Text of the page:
Dr. Montessori believed that "hands are the instruments of man's intelligence." In a Montessori environment, children learn experientially through all five senses and not just through listening, watching, or reading.
In keeping with Montessori's emphasis on the development of independence, once shown a lesson, children are free to choose their own "work" from any given area of the prepared environment. This allows children to follow their inner drive and meet their own intrinsic goals.
Children are treated with profound respect and are able to learn at their own pace and in their own unique ways. Lessons are given either one-on-one with a teacher or in small group sessions for cooperation and collaboration. Each child can learn and develop uniquely within a classroom that accommodates many levels of ability and complexity.
Montessori classes are comprised of three year age groupings (1-3, 3-6, 6-9, 9-12, and 12-15), forming communities in which older children spontaneously share their knowledge with younger children, and younger children observe and imitate older children as they work. The third year in the cycle is truly empowering to the children, both socially and academically.
The Montessori teacher is specially trained to observe each child and to design lessons based on that child’s natural curiosity and love of learning. The teacher is responsible for preparing the educational environment within each classroom and for presenting lessons in that environment. During the course of a day, the teacher will demonstrate a wide array of concrete sensorial materials and sequential activities through individual instruction. The child soon learns to associate abstract concepts with hands-on experience.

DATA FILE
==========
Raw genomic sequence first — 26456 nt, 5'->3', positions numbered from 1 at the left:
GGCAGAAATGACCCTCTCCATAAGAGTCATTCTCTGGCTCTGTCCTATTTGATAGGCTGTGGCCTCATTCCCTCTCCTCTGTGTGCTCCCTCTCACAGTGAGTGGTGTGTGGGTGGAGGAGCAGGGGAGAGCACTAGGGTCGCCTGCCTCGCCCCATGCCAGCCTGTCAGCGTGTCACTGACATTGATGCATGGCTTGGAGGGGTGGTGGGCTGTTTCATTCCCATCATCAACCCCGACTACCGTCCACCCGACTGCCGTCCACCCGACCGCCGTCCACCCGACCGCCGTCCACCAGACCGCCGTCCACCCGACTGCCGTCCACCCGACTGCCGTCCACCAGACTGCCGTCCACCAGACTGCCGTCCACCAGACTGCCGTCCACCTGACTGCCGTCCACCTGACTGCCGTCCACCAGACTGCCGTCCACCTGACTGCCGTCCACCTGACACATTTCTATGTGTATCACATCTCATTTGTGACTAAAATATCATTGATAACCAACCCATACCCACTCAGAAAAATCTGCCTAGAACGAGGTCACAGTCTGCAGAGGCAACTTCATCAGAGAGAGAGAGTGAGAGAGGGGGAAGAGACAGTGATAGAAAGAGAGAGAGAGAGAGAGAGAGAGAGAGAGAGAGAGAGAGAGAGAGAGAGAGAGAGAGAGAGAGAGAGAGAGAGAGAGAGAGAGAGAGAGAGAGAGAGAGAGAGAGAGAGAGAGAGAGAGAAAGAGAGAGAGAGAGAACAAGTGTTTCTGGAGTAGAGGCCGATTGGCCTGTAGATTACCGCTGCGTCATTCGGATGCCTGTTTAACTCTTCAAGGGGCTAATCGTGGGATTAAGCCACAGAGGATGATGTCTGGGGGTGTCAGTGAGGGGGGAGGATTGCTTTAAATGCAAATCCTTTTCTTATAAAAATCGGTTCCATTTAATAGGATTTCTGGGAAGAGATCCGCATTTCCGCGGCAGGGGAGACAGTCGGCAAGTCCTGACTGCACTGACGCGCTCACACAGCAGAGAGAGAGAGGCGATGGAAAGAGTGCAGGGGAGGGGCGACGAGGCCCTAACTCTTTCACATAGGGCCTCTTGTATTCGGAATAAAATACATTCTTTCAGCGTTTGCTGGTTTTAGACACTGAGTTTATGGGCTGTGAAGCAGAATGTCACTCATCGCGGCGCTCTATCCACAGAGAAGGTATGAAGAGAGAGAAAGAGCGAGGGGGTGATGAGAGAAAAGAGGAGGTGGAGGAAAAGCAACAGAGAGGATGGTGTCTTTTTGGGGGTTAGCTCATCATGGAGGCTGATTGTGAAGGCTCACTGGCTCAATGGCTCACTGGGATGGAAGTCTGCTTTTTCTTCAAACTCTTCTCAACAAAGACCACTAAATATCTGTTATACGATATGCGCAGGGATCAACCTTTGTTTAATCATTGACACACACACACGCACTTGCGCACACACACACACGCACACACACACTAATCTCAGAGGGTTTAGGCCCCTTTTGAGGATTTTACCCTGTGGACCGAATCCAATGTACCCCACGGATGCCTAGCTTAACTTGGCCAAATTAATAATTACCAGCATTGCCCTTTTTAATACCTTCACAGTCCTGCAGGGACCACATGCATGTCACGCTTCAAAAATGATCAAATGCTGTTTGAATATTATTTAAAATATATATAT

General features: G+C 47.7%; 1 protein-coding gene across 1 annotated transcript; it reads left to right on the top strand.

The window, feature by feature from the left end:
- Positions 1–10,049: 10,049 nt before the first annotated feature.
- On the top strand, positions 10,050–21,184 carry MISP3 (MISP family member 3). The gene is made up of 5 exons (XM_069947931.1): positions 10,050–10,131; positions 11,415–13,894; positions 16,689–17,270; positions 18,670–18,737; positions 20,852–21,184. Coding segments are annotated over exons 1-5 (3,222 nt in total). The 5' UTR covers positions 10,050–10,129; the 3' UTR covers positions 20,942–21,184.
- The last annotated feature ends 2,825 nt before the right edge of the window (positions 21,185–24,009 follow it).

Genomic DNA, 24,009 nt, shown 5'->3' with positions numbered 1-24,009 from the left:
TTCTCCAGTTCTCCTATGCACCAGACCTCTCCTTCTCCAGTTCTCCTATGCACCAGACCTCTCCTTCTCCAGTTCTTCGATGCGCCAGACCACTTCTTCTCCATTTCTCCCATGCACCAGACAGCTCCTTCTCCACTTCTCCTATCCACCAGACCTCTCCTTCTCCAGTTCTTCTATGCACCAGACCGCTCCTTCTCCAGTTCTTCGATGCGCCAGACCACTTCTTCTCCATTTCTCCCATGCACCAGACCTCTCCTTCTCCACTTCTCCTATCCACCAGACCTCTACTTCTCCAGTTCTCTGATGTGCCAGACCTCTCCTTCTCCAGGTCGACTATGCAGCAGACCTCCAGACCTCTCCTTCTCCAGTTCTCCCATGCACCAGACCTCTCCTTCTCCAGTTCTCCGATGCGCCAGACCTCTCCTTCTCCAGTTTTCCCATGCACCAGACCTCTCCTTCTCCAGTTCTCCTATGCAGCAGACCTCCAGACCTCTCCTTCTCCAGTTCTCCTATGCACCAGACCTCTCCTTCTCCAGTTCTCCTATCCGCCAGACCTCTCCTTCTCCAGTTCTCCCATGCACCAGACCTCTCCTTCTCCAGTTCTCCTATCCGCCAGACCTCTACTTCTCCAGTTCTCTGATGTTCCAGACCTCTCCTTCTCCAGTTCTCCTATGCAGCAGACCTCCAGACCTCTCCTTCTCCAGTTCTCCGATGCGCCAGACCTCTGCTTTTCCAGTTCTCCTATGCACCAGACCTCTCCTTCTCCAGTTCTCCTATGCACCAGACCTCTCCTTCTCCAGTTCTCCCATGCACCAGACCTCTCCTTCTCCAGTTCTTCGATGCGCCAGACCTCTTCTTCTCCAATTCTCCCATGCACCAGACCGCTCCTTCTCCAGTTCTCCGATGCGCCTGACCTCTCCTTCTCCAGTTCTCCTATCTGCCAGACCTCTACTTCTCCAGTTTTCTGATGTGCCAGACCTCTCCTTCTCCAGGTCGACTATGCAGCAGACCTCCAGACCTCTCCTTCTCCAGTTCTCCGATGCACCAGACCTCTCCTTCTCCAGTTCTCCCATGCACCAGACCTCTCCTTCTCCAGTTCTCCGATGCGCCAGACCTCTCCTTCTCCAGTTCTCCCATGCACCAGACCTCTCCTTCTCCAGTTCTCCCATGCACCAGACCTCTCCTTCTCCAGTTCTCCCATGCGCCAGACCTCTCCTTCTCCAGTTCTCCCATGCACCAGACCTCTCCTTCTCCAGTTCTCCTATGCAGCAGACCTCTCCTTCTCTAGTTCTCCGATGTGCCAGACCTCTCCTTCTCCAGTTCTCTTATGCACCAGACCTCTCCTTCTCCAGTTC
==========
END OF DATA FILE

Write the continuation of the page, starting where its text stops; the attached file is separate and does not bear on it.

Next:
The most important discovery that Dr. Montessori has contributed to the field of child development and education is the fostering of the best in each child. She discovered that in a learning environment where children are allowed to choose their work and to concentrate for as long as needed on that task, they come out of this period of concentration (or meditation or contemplation) refreshed and full of goodwill toward others. The teacher must know how to offer work, to link the child to the learning environment (the real teacher), and to protect this process. We know this natural goodness and compassion are inborn in all of us. These traits do not need to be taught, but they do need to be protected.
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